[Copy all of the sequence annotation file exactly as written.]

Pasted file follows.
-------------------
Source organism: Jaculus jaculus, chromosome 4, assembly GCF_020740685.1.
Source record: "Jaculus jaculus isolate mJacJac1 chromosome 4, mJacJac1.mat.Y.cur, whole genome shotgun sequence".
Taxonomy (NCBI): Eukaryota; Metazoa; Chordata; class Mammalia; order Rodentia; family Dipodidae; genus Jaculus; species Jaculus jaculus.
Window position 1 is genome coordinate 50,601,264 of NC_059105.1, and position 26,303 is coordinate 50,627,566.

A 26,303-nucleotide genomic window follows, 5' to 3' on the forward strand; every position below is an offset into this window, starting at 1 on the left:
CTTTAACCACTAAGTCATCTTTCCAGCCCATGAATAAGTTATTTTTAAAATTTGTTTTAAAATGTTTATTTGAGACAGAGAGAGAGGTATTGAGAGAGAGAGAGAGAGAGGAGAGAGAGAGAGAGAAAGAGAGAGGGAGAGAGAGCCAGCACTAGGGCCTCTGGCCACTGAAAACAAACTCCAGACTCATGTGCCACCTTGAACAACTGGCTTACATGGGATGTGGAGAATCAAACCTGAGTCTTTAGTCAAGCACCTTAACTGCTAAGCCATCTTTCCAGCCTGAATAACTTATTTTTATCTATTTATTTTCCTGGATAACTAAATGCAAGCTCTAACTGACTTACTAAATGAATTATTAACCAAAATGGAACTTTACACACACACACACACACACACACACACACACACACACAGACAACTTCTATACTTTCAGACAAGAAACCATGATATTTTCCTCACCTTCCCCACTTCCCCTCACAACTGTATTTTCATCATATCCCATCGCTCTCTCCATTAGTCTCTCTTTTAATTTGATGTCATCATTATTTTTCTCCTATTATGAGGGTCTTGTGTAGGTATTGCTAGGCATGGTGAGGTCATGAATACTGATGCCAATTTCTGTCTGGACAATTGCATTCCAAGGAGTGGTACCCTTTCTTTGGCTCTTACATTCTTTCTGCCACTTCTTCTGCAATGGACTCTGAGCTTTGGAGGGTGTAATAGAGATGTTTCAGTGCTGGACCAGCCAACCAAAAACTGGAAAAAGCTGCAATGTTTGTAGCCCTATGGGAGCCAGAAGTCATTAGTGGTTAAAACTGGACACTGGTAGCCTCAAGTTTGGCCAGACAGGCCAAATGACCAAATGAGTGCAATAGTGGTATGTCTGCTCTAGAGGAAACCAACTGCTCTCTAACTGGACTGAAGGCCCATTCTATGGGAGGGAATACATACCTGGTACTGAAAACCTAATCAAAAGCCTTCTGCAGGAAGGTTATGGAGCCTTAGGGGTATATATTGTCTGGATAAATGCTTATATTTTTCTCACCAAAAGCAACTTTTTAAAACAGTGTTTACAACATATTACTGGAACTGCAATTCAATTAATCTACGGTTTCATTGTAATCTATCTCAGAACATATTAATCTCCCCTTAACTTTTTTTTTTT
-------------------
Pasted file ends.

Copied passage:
Source organism: Jaculus jaculus, chromosome 4, assembly GCF_020740685.1.
Source record: "Jaculus jaculus isolate mJacJac1 chromosome 4, mJacJac1.mat.Y.cur, whole genome shotgun sequence".
Taxonomy (NCBI): Eukaryota; Metazoa; Chordata; class Mammalia; order Rodentia; family Dipodidae; genus Jaculus; species Jaculus jaculus.
Window position 1 is genome coordinate 50,601,264 of NC_059105.1, and position 26,303 is coordinate 50,627,566.

A 26,303-nucleotide genomic window follows, 5' to 3' on the forward strand; every position below is an offset into this window, starting at 1 on the left:
CTTTAACCACTAAGTCATCTTTCCAGCCCATGAATAAGTTATTTTTAAAATTTGTTTTAAAATGTTTATTTGAGACAGAGAGAGAGGTATTGAGAGAGAGAGAGAGAGAGGAGAGAGAGAGAGAGAAAGAGAGAGGGAGAGAGAGCCAGCACTAGGGCCTCTGGCCACTGAAAACAAACTCCAGACTCATGTGCCACCTTGAACAACTGGCTTACATGGGATGTGGAGAATCAAACCTGAGTCTTTAGTCAAGCACCTTAACTGCTAAGCCATCTTTCCAGCCTGAATAACTTATTTTTATCTATTTATTTTCCTGGATAACTAAATGCAAGCTCTAACTGACTTACTAAATGAATTATTAACCAAAATGGAACTTTACACACACACACACACACACACACACACACACACACACAGACAACTTCTATACTTTCAGACAAGAAACCATGATATTTTCCTCACCTTCCCCACTTCCCCTCACAACTGTATTTTCATCATATCCCATCGCTCTCTCCATTAGTCTCTCTTTTAATTTGATGTCATCATTATTTTTCTCCTATTATGAGGGTCTTGTGTAGGTATTGCTAGGCATGGTGAGGTCATGAATACTGATGCCAATTTCTGTCTGGACAATTGCATTCCAAGGAGTGGTACCCTTTCTTTGGCTCTTACATTCTTTCTGCCACTTCTTCTGCAATGGACTCTGAGCTTTGGAGGGTGTAATAGAGATGTTTCAGTGCTGGACCAGCCAACCAAAAACTGGAAAAAGCTGCAATGTTTGTAGCCCTATGGGAGCCAGAAGTCATTAGTGGTTAAAACTGGACACTGGTAGCCTCAAGTTTGGCCAGACAGGCCAAATGACCAAATGAGTGCAATAGTGGTATGTCTGCTCTAGAGGAAACCAACTGCTCTCTAACTGGACTGAAGGCCCATTCTATGGGAGGGAATACATACCTGGTACTGAAAACCTAATCAAAAGCCTTCTGCAGGAAGGTTATGGAGCCTTAGGGGTATATATTGTCTGGATAAATGCTTATATTTTTCTCACCAAAAGCAACTTTTTAAAACAGTGTTTACAACATATTACTGGAACTGCAATTCAATTAATCTACGGTTTCATTGTAATCTATCTCAGAACATATTAATCTCCCCTTAACTTTTTTTTTTT